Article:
Ela was released after she befriended Piers Fraccini, whom she’d long been a fan of. The Italo-English singer/songwriter helped her find a record company, assisted with the arrangements, contributed guitar, percussion and vocals to the disc (as did France’s Camille and others) and turned Dom loose like a kid in a candy store in his recording studio. Tweaking, embellishing, paring and adding and modulating dynamics was electronic putty for Dom. As she worked, honing her skill and the sound of the disc, she began to see mixing as a further frontier of her artistry. Fraccini lent a hand to the final mix and Ela garnered broad critical acclaim.
One tune especially, “Sambinha,” encapsulates Dom’s ingenuousness, the spontaneous, more Brazilian side of her; she’s mostly playing with the confession, over an understated samba beat, that she can’t dance. The tune’s video, shot by her husband, Jeremiah, belies the disclaimer, as she’s up, beatifically smiling and dancing in the easiest way with family – including her grandparents, friends and strangers – indoors, outdoors, daytime, night, on sunny streets, in the rain.
The videos, all of them shot by Jeremiah in a rash of spontaneity with little or no staging, are extensions of the music and Dom’s puckishness rather than separate market items engineered to sell discs and downloads. They represent the ever-broadening bounds of her art and her ultimate integrity as an artist rather than a pre-packaged performer.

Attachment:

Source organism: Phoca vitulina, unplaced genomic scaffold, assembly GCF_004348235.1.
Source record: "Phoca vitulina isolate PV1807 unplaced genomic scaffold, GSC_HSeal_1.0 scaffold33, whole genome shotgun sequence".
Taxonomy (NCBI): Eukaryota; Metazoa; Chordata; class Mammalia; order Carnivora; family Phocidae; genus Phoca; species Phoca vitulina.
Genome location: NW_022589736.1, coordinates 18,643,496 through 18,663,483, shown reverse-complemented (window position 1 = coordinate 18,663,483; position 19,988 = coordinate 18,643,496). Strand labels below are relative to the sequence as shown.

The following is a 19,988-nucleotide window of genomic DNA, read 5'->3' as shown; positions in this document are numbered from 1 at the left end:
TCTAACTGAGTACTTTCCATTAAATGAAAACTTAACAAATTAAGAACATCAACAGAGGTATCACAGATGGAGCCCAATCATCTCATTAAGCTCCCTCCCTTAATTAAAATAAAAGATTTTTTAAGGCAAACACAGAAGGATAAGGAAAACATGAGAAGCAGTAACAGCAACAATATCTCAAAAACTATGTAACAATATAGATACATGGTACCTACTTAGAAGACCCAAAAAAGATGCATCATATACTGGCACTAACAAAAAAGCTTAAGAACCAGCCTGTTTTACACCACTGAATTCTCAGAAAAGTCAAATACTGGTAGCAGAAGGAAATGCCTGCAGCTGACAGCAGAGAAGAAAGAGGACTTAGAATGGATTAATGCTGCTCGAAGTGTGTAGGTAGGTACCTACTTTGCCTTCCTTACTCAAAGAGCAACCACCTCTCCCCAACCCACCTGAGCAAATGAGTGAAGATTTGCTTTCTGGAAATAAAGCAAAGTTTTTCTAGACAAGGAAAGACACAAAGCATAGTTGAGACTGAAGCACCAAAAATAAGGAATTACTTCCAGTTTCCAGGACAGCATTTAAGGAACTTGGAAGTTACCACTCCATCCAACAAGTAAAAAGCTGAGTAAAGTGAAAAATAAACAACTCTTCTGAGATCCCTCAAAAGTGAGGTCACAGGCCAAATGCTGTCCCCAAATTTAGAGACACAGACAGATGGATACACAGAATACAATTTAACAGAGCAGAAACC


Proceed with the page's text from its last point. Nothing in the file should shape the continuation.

The four-track Golondrina, with pared down arrangements, testifies to the harmony of cello and voice. The title song would seem her signature. It wistfully, almost melancholically – all Brazilians are said to be tinged with “saudade,” a sense of nostalgic longing – calls to an elusive traveller, free, whose return, and constancy, can be predicted but not assured. Dom hadn’t thought of herself when she wrote the song. “But now, I realize it’s kind of my way to live,” she confesses. “And I feel very close to the swallow.” Swallows may travel far, very far, but they do return home.
Home for la Nena, her country as she calls it, is within. She has travelled so widely, has absorbed so many cultures, and speaks so many languages, that she’s created a national identity within herself. “I have a kind of country, and my country is me,” she explains. “I have a lot of places I consider a part of me, but I am the capital of that country,” she says, concluding, “you become very flexible that way.”
The three remaining songs on Golondrina are covers, including Lhasa de Sela’s “Con Toda Palabra” (“With Every Word”). Dom has been compared to the late Mexican and North American singer/songwriter. She hesitates to own the comparison because, for her, Lhasa “is one of the greatest singers I’ve ever heard.” At the same time, she feels that the two women express a fundamental sense of being defined by their enriching vagabondage (Lhasa’s early years were spent in a converted school bus as “home,” traipsing between the US and Mexico) and of having Latino/a sensibilities at the core of their music.
Dom is currently on the road sweeping through Western Europe, Canada and the Untied States. Travelling is an aspect of her career that very much engages her. Each theatre, each audience is unique to her, breathing the lifeblood of the country, province, village, neighbourhood in which it lies, and she wants to be able to absorb every scene, every scent, every nuance of being that differentiates them.